Boffins discover why ‘rogue’ blood cells run amok after major ops
Research by scientists may soon lead to a breakthrough treating patients recovering from major surgery who sometimes end up with organ damage elsewhere in the body.
A study by scientists at London University’s Queen Mary college in Whitechapel has found that some ‘rogue’ white cells sometimes seemed to “loose their way” after defending damaged organs against injury or infection and go back into the bloodstream and run amuk.
“We could see them move back into blood vessels with the imaging technique we developed,” explained Prof Sussan Nourshargh.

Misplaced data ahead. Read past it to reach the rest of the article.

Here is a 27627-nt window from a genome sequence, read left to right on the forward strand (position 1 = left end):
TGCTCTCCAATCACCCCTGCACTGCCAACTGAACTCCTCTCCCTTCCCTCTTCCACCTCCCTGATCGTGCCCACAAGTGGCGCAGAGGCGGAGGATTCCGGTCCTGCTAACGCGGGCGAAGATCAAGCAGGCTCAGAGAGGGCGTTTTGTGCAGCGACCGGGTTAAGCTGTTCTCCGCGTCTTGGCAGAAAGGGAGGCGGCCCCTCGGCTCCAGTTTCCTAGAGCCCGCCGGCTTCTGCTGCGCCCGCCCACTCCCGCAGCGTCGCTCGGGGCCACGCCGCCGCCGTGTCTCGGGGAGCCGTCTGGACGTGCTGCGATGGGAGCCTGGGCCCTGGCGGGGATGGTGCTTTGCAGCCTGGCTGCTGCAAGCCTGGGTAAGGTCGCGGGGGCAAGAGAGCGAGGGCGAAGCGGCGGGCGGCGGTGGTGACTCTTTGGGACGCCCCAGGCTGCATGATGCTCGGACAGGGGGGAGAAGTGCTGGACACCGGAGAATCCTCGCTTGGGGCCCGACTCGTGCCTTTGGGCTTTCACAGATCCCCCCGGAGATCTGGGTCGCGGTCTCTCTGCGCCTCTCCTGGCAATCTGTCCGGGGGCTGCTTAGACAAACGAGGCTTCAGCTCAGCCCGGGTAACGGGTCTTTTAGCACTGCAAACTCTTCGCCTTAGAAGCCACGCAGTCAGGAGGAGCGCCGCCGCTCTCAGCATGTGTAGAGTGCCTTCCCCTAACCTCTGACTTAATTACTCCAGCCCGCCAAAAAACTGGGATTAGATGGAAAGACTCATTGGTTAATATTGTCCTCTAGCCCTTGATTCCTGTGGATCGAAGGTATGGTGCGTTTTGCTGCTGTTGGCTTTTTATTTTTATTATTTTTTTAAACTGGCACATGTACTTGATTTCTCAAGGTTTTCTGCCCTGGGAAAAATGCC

“These neutrophils which are inappropriately ‘switched on’ are fully capable of causing damage to other organs.”
They found these “confused but highly activated cells” often lodged in the lungs where they caused inflammation.
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Further research on these ‘rogue’ cells could lead to new drugs to reduce life-threatening complications such as inflammation of the lungs.
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